Former army man, turned Layou resident and retiree, 83-year-old Hermus Patrick has, for now, escaped jail for illegal possession of a revolver and 115 bullets.
Counsel on both sides of the courtroom, prosecution and defence, had previously expressed the opinion that jail time was not the answer in Patrick’s case, but the possibility still loomed over the defendant’s head until last Friday.
A suspended sentence of 12 months imprisonment was handed down by Senior Magistrate Rickie Burnett for Patrick’s possession of the revolver, and a $12,000 fine for the illegal holding of ammunition.
Coming out of the doors of the Kingstown Magistrate’s Court a free man last Friday, Patrick looked relaxed while drinking some juice.
For his day of reckoning, the retired veteran, who had previously pleaded guilty to six counts of illegal ammunition possession, as well as possession of a .38 revolver, was wearing a brown suit completely matched.
Burnett began by reviewing the facts of the case. He noted that on June 5, the police executed a search warrant for arms and ammunition at Patrick’s home, and they found the illegal items.
The ammunition that was in the home of the defendant were not all the same type, there were .25 and .38 bullets.
The maximum penalty possible for the offences to which Patrick admitted is a fine of $20,000, and a custodial sentence not exceeding seven years, Burnett noted.
He then reviewed defence lawyer Grant Connell’s mitigation. Connell had noted that his client was born in 1935, had no previous convictions and pleaded guilty at the first available opportunity.
“He indicated that the defendant served in the army in the 60s. Counsel submitted that he shipped home his property in a barrel, the arms and ammunition came into his possession,” Burnett revised.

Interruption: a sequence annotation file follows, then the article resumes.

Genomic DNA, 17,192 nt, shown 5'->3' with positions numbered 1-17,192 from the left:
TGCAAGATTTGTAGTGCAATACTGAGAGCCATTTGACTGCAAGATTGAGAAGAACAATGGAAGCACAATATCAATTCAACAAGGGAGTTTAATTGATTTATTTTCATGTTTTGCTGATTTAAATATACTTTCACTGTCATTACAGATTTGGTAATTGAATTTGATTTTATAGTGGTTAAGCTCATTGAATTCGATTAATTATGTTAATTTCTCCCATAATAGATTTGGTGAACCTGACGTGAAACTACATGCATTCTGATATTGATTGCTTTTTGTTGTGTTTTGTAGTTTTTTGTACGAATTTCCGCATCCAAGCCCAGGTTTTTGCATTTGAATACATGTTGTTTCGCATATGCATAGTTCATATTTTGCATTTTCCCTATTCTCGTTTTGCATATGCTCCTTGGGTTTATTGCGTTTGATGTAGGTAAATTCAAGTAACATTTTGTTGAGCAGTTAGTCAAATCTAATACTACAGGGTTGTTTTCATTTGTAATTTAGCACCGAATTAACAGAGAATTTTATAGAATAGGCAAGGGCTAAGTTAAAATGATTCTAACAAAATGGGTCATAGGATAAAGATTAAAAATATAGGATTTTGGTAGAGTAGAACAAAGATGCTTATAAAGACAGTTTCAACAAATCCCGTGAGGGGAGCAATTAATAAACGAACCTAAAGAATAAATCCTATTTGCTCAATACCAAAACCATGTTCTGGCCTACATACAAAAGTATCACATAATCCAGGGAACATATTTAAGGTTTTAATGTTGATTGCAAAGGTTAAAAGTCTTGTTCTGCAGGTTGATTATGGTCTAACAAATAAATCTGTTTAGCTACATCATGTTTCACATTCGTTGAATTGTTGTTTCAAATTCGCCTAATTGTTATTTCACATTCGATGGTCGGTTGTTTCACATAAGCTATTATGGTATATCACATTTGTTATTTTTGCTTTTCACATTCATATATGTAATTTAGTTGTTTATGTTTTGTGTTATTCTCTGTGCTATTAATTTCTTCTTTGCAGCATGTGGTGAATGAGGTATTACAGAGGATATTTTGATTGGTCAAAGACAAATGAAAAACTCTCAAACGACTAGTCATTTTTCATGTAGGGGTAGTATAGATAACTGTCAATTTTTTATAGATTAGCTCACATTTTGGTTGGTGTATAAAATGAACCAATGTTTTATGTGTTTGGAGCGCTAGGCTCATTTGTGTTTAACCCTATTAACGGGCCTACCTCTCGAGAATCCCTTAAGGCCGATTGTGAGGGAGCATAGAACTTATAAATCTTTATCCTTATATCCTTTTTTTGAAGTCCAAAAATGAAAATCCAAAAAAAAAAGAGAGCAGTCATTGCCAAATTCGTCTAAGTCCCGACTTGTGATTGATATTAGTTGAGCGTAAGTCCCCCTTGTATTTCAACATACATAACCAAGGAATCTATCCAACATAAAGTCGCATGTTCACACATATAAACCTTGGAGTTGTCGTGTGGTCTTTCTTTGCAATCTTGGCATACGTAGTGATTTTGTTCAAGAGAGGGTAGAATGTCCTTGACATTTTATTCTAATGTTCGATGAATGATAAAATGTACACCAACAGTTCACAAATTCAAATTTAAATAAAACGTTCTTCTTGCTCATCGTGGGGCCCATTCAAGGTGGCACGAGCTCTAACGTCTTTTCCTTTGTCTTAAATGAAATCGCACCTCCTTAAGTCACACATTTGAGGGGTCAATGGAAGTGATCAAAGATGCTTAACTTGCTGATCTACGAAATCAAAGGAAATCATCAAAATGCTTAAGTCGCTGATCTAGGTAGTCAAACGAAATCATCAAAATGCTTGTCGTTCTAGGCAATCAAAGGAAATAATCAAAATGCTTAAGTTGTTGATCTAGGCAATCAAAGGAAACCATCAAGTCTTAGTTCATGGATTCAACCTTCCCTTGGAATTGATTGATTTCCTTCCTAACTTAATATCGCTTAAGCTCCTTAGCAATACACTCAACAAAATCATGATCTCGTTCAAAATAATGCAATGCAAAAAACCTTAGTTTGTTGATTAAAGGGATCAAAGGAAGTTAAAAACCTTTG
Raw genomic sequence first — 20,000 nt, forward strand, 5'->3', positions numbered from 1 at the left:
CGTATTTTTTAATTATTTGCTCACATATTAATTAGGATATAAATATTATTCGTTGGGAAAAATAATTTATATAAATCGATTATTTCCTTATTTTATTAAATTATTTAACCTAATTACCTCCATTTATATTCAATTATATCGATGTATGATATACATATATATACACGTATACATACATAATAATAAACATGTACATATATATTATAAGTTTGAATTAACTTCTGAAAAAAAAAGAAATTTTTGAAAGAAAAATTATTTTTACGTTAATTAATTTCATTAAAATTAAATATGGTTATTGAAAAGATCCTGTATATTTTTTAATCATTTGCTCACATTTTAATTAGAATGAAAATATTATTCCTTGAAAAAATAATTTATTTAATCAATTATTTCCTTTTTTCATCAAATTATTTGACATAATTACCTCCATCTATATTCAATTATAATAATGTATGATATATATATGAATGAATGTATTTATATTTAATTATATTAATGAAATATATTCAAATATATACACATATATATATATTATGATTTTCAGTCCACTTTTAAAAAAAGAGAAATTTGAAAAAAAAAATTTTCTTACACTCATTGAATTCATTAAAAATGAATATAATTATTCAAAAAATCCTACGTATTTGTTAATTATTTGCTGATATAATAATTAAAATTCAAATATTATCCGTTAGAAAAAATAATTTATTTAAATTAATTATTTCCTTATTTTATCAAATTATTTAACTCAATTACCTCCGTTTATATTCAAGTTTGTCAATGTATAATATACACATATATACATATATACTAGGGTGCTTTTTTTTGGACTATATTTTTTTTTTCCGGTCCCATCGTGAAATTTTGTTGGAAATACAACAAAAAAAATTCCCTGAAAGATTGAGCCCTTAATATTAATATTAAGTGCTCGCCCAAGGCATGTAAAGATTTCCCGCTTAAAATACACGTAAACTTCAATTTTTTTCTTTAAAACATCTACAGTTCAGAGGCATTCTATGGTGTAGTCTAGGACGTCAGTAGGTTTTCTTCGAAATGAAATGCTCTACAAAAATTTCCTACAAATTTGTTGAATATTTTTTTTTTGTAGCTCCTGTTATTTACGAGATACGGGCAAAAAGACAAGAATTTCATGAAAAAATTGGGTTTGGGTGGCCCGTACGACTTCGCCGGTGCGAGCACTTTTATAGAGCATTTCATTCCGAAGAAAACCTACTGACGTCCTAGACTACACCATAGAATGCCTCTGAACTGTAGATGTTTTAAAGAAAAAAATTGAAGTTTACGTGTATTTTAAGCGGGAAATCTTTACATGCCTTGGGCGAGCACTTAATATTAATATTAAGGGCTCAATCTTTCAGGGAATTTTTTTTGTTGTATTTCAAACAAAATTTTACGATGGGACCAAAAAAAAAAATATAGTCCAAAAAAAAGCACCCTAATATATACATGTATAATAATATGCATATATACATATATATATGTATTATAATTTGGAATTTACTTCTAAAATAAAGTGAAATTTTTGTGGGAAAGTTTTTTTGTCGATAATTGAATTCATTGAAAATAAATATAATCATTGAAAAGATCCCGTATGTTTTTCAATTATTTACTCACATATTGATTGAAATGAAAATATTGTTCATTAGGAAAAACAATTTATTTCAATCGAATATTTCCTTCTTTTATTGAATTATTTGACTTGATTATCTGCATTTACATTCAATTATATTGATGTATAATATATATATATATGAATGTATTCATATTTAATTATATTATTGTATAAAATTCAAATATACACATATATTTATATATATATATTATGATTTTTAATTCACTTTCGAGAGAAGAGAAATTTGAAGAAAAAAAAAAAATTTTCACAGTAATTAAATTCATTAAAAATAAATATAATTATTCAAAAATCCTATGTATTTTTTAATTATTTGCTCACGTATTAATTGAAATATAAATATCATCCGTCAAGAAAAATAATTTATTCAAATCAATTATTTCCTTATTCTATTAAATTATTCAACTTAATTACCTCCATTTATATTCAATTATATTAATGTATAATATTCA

Patrick had applied for a license after his retirement; this was denied.
Connell apparently assured that the weapon and projectiles were kept in the bosom of the Layou home, and never “brandished in open space.”
Connell submitted that his client was not a hardened criminal, and that prison was not deserved, and further that Patrick had medical issues because of which he had to go to the United States (US) every six months.
The defence pleaded that if a prison sentence be imposed, that it be suspended, or if a fine is given they asked for time to pay it, considering Patrick is not a man of “great means.”
Senior Prosecutor Adolphus Delplesche had commented that while a custodial sentence is normally given in firearm cases, each case is decided on its own facts and circumstances.
“He offered an opinion by saying that he’s not looking for a custodial sentence,” Burnett recalled.
In sentencing, the magistrate included among the aggravating factors the prevalence of such crimes in St Vincent and the Grenadines, and the defendant’s age. “The defendant had experience in law enforcement and he ought to have known the consequences of what he was doing,” Burnett admonished.
However, Patrick’s age was also a saving grace, “Eighty-three years, no previous conviction,” alongside his early guilty plea, remorse, medical condition, and cooperation with the police. The fact that the gun and bullets were never brandished in open space was never challenged by the prosecution, and so this was also accepted as a mitigating feature.
“The fact that the defendant applied for a license may suggest that he showed a willingness to be a law abiding citizen,” Burnett commented.
The magistrate said that he concluded that the mitigating features outweighed the aggravating ones.
Considering everything, the magistrate also concluded that a suspended sentence was appropriate.
He imposed a sentence of 12 months imprisonment suspended for 12 months for the gun possession. A figure for a fine in relation to the ammunition was calculated by using the formula of $500 per bullet, and then reductions made to the final figure because of the guilty plea.
Therefore, $12,000 should be paid by December 31, 2019 or there will be a default of 12 months in prison.